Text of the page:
9730
George III Silver Tea Cannister

Date: 1804

Maker: Peter, Ann & William Bateman, London

Country: England

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An antique silver caddy of plain rectangular form with pull off lid. Made by the sought after Bateman family. This cannister shape has very pleasing geometric lines.

Weight 228 grams, 7.3 troy ounces.

Height 8cm (9.2cm to top of cap).

London 1781.

Maker Peter, William & Anne Bateman.

Sterling silver.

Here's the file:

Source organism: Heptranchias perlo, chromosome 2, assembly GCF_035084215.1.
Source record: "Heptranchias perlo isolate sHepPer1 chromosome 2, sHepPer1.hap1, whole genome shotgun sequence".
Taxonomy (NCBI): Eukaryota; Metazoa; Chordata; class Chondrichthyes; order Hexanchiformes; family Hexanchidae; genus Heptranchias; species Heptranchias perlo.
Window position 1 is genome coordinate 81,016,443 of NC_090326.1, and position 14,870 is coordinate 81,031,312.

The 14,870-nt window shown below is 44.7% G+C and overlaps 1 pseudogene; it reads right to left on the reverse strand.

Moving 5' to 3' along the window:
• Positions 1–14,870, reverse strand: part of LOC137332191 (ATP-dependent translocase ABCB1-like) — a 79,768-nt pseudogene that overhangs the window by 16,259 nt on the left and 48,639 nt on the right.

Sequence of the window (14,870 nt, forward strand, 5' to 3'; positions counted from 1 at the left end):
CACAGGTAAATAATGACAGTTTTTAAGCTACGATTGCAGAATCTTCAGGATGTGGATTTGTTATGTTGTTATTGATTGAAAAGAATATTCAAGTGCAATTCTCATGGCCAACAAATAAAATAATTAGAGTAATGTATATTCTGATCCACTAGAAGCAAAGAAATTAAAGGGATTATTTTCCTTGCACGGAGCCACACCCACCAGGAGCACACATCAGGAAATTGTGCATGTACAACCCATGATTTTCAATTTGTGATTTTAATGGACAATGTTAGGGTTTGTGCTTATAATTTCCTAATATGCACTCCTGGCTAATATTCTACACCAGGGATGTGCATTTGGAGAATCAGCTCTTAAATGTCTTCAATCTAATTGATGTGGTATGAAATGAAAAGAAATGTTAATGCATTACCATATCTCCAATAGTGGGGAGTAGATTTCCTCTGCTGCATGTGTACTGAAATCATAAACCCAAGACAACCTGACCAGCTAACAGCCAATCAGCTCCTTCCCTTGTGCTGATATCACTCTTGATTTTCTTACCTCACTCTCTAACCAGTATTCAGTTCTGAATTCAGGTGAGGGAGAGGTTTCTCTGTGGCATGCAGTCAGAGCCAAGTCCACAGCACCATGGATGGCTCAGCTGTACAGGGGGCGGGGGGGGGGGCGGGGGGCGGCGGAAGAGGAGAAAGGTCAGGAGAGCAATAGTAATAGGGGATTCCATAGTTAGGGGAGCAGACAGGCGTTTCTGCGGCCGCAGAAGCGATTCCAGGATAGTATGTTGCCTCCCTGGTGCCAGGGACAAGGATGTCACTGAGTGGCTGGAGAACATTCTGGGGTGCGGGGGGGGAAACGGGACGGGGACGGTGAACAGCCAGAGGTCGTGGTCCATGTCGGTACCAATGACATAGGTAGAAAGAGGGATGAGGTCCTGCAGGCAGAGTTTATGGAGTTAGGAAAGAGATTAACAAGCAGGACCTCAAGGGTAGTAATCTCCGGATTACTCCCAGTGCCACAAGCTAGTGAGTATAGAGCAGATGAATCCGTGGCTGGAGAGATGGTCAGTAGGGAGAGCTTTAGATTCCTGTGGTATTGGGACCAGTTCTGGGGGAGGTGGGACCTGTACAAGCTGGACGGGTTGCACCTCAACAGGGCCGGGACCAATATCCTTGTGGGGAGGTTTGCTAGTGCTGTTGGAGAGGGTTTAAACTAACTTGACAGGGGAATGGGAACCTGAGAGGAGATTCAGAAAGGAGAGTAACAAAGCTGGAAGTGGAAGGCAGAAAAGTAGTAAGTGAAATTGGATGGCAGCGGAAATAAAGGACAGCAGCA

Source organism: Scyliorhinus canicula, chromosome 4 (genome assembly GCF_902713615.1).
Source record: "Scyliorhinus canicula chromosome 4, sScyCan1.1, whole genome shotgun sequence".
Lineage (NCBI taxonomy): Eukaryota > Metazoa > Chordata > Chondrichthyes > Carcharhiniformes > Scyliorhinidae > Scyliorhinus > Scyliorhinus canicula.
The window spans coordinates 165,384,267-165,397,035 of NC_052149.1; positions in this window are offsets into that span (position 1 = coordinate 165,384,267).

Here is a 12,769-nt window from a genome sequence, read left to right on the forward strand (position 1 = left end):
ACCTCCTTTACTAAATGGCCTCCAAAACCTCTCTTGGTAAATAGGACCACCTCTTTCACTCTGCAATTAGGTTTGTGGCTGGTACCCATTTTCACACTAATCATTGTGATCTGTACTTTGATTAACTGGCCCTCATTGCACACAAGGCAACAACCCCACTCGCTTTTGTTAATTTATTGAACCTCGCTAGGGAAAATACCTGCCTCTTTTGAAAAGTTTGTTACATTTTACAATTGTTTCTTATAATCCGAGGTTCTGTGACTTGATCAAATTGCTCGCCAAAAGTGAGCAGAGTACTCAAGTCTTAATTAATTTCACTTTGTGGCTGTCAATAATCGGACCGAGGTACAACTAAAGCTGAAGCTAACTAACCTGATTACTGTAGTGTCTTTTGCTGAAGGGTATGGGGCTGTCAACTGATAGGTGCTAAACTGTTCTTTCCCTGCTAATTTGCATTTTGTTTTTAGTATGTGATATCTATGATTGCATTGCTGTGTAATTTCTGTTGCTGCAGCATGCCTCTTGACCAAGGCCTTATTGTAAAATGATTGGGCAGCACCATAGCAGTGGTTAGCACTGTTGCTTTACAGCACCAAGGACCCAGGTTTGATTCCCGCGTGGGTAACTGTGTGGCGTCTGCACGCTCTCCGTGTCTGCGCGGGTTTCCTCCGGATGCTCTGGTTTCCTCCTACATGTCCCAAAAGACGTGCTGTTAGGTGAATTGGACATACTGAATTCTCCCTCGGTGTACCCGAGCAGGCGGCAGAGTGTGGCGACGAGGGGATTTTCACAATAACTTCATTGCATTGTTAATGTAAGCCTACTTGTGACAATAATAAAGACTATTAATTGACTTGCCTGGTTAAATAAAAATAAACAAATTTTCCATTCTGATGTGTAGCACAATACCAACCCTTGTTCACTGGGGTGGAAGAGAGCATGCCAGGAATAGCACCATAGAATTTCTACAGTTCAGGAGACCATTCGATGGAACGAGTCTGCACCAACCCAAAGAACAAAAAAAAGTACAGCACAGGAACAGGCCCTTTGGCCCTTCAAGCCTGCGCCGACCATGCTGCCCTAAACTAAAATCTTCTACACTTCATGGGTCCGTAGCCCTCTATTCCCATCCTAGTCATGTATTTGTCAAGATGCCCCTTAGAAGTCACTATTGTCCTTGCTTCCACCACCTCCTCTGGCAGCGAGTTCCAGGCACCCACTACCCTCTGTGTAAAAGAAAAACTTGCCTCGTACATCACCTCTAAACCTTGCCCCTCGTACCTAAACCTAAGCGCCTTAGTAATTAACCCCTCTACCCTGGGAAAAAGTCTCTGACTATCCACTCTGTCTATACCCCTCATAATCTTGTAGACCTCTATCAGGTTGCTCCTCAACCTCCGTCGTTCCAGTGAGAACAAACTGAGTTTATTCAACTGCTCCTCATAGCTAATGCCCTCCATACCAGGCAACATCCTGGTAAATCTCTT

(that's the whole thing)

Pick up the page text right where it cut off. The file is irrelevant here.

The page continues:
Literature. A Tea Caddy is a box, jar, canister, or other receptacle used to store tea. The word is believed to be derived from "catty", the Chinese pound, equal to about a pound and a third avoirdupois. The earliest examples that came to Europe were Chinese tea canisters in blue and white porcelain with china lids or stoppers. Some of the earliest silver examples have sliding bases (or tops) and the cap was used for measuring the tea. By the mid eighteenth century matching sets were available, with two caddies (for green and black tea) and a sugar bowl, all fitted into a wooden or shagreen case, often with silver mounts. During the late 1700's the locking silver tea caddy was introduced with its own key which the lady of the house kept on the chatelaine around her waist. Double locking tea caddies in silver are rare.

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